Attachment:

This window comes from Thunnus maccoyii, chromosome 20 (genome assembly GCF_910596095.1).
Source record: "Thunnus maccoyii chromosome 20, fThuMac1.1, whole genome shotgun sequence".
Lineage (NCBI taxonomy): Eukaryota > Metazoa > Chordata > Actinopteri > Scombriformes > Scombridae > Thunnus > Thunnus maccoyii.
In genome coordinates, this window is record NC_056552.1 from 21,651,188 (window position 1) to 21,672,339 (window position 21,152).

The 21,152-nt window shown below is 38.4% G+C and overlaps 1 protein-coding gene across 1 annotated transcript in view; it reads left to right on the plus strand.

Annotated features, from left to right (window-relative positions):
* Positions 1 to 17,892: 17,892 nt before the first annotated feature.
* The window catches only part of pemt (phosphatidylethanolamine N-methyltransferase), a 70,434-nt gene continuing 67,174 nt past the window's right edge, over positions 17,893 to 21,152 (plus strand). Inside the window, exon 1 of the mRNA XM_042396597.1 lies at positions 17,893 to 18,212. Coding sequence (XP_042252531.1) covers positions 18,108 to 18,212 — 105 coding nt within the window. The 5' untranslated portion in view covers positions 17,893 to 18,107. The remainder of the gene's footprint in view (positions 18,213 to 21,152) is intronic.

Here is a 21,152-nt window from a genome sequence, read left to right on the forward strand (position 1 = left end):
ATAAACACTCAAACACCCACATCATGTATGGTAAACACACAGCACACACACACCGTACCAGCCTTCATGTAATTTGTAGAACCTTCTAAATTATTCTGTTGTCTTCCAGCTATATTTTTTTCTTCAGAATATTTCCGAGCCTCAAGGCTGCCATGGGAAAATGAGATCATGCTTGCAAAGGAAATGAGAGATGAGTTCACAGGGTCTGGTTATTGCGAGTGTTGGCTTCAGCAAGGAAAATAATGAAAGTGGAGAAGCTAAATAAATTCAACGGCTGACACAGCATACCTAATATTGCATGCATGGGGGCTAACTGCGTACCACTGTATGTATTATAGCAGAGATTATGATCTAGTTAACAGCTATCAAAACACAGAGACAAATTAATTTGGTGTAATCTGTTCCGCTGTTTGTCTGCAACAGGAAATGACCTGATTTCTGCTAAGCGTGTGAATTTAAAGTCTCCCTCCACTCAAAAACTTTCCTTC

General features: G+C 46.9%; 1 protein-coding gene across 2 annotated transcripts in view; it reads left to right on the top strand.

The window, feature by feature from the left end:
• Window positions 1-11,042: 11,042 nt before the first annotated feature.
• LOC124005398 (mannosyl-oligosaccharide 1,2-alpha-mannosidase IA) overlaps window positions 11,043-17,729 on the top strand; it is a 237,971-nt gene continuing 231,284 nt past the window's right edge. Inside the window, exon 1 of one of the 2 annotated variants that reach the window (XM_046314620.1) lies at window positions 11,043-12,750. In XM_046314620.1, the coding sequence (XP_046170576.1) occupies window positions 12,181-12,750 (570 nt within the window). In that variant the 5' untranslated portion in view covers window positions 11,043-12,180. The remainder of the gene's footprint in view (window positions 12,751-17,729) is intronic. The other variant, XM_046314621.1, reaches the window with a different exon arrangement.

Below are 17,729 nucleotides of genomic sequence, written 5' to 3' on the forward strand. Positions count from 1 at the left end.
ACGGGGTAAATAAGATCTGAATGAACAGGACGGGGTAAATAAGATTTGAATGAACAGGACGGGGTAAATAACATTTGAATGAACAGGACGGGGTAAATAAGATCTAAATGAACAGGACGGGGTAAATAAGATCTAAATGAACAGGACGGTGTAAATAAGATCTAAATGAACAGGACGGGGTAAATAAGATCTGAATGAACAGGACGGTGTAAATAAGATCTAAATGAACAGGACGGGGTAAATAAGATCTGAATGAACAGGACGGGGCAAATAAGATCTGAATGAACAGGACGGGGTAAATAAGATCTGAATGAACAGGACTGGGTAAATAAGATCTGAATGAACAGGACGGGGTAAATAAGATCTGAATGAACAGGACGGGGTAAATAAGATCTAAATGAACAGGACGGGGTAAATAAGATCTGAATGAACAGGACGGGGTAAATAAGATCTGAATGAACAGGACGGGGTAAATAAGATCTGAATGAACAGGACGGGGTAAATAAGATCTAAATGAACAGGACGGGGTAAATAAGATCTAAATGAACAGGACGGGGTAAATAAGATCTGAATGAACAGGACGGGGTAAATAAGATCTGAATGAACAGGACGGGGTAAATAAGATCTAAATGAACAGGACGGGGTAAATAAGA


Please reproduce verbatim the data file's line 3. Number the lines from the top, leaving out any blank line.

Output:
Lineage (NCBI taxonomy): Eukaryota > Metazoa > Chordata > Actinopteri > Scombriformes > Scombridae > Thunnus > Thunnus maccoyii.